Blending integrated knowledge translation with global health governance: an approach for advancing action on a wicked problem Plamondon, Katrina; Pemberton, Julia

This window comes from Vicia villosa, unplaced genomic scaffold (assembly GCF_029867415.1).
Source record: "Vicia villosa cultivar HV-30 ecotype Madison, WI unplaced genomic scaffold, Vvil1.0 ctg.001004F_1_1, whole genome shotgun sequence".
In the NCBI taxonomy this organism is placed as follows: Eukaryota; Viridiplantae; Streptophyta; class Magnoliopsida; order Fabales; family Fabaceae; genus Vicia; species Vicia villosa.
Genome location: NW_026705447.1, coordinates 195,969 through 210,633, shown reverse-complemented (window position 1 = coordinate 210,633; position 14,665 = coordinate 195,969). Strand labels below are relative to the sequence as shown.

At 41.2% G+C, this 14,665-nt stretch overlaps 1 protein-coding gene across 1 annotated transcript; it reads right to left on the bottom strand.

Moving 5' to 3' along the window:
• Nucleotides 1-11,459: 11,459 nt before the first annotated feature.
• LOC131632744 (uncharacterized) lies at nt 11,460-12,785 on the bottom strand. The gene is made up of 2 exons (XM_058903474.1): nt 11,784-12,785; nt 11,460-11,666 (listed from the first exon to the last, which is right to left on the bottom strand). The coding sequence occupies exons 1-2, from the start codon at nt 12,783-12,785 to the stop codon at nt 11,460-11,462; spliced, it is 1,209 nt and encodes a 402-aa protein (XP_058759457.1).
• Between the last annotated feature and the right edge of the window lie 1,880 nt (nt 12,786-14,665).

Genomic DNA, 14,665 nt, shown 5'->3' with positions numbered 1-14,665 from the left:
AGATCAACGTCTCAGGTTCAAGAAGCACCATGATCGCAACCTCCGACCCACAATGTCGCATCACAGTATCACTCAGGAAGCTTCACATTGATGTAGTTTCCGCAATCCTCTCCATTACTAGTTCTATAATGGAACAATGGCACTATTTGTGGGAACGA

Background: The persistence of health inequities is a wicked problem for which there is strong evidence of causal roots in the maldistribution of power, resources and money within and between countries. Though the evidence is clear, the solutions are far from straightforward. Integrated knowledge translation (IKT) ought to be well suited for designing evidence-informed solutions, yet current frameworks are limited in their capacity to navigate complexity. Global health governance (GHG) also ought to be well suited to advance action, but a lack of accountability, inclusion and integration of evidence gives rise to politically driven action. Recognising a persistent struggle for meaningful action, we invite contemplation about how blending IKT with GHG could leverage the strengths of both processes to advance health equity. Discussion: Action on root causes of health inequities implicates disruption of structures and systems that shape how society is organised. This infinitely complex work demands sophisticated examination of drivers and disrupters of inequities and a vast imagination for who (and what) should be engaged. Yet, underlying tendencies toward reductionism seem to drive superficial responses. Where IKT models lack consideration of issues of power and provide little direction for how to support cohesive efforts toward a common goal, recent calls from the field of GHG may provide insight into these issues. Additionally, though GHG is criticised for its lack of attention to using evidence, IKT offers approaches and strategies for collaborative processes of generating and refining knowledge. Contemplating the inclusion of governance in IKT requires re-examining roles, responsibilities, power and voice in processes of connecting knowledge with action. We argue for expanding IKT models to include GHG as a means of considering the complexity of issues and opening new possibilities for evidence-informed action on wicked problems. Conclusion: Integrated learning between these two fields, adopting principles of GHG alongside the strategies of IKT, is a promising opportunity to strengthen leadership for health equity action.
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